Reed Ferguson loves film noir and classic detective fiction, and he wants more than anything to emulate his hero, Humphrey Bogart. So Reed tries his hand at the detecting business....
For nine long days, the mayor and district attorney of Reno, Nevada, have been missing. Vanished without a trace....
Vienna, 1902: a beautiful medium has been found dead, and Dr Max Liebermann, a young disciple of Sigmund Freud, is called upon to help Detective Inspector Oskar Rheinhardt investigate her death....
Barney Dwyer is a gentle giant who has yet to find a place in the world. Capturing two notorious outlaws has made a hero of him....
Four men seize a New York City subway train and hold its passengers hostage. Their escape would seem inconceivable. Only one thing is certain: they aren't stopping for anything....
A Southern gambler hunts a killer in the thick of the first great battle of the Civil War.
It's July 1861, and both the Union and Confederate armies expect to win the war within 24 hours. For Harrison Raines, a Southern dandy ensconced in DC society, it's time to choose a side. Though Raines loves Virginia, he hates slavery with a passion. And joining either army would mean leaving Washington and deserting the beautiful Caitlin Howard, a British actress whose heart, sadly, lies with the eccentric thespian John Wilkes Booth. For Caitlin's sake, Raines attempts to remain neutral in a time when neutrality means death.
On the morning of the battle, Raines escorts Caitlin to watch the carnage firsthand. When the First Battle of Bull Run turns into a rout, he sees one major fighting to rally his troops - a major who is later found dead far behind Union lines, branded a deserter. To clear the dead man's reputation, Raines must solve a murder as bullets continue to fly.
Murder at Manassas is the first book in the Harrison Raines Civil War Mysteries, but you may enjoy the series in any order.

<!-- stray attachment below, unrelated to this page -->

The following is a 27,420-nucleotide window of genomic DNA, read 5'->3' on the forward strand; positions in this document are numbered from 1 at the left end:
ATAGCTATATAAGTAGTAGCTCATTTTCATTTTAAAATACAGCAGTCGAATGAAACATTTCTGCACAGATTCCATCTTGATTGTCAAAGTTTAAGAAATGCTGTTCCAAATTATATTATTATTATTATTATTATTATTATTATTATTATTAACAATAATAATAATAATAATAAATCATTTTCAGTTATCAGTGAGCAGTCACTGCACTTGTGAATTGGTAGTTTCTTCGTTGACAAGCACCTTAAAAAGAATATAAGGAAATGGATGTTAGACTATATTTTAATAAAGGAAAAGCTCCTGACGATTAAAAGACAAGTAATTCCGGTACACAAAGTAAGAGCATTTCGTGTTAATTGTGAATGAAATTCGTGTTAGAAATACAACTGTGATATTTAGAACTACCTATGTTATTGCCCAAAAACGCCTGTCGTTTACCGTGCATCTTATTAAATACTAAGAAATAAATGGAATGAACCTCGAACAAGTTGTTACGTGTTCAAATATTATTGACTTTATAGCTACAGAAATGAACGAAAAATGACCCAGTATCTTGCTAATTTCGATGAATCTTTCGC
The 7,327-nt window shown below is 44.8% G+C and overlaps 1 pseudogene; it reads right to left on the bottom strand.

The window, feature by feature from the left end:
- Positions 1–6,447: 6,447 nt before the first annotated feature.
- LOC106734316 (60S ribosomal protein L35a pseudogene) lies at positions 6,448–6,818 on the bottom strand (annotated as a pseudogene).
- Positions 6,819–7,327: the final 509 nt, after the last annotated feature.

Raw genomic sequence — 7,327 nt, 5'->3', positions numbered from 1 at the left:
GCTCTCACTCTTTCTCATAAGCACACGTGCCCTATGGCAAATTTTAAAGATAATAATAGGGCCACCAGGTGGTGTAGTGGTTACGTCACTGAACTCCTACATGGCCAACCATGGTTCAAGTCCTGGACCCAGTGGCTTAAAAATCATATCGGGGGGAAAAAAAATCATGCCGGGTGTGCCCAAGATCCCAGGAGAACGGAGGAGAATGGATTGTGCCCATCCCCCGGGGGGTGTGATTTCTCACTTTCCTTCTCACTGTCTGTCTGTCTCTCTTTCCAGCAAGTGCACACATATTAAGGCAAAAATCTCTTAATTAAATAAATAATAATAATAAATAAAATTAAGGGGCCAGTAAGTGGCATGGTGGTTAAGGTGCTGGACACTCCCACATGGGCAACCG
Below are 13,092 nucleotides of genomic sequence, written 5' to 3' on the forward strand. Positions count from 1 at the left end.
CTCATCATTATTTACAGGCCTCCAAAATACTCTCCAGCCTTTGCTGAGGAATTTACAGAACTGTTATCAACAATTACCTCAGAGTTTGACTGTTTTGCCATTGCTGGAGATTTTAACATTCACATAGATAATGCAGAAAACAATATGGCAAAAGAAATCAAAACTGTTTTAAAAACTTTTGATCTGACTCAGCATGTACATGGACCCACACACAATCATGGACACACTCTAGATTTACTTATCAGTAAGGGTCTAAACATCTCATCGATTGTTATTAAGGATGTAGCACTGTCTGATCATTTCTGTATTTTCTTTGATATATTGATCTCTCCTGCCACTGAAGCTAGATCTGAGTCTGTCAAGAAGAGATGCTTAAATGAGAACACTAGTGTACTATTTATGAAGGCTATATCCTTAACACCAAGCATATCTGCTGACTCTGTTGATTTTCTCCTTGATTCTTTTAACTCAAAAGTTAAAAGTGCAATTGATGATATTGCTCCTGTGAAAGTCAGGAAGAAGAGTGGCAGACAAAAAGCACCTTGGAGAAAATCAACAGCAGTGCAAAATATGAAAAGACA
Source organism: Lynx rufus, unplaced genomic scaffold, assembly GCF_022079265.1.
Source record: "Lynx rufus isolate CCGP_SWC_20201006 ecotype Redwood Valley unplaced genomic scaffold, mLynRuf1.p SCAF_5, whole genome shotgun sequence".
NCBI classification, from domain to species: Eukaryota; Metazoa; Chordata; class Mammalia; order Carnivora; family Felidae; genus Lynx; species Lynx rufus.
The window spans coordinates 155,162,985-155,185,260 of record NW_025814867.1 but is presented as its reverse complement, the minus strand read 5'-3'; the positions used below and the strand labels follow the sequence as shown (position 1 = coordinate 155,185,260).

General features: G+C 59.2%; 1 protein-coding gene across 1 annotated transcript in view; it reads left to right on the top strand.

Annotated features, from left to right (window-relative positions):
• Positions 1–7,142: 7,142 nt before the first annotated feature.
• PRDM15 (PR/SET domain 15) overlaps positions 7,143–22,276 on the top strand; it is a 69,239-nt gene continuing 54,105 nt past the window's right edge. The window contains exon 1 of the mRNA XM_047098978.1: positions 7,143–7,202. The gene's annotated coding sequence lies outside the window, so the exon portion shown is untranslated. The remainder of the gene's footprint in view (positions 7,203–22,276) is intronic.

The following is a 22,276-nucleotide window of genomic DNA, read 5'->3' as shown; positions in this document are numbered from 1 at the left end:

What disappointed you about Murder at Manassas?
The main character was neither intelligent nor particularly admirable. The storyline had promise, but the use of Booth in the story seemed contrived and the "twist" at the end was, imo, stupid. Either the main character was stupid regarding ballistics (and trajectories of bullets) or he was stupid in believing the tale provided him at the end. The "mother was a slave" scenario was equally contrived. None of the women seemed particularly intelligent, enterprising or even self sufficient.
What could Michael Kilian have done to make this a more enjoyable book for you?
Drop Booth or make him more of an opponent. Have the women be a bit more intelligent, truly enterprising and less inclined to hysterics and dosing themselves with laudanum. The main character drinks too much and is apparently unable to think rationally about any human with two X chromosomes. Being "gallant" is one thing. Stupid is another.
Did the narration match the pace of the story?
yes. Narration was acceptable.
What character would you cut from Murder at Manassas?
Booth or one of the two actresses in love with Booth.
Any additional comments?
The series has potential, but the protagonist was flatly annoying. He remains "neutral" until the end and really seems to join the Union only because he's compelled to. Bleah.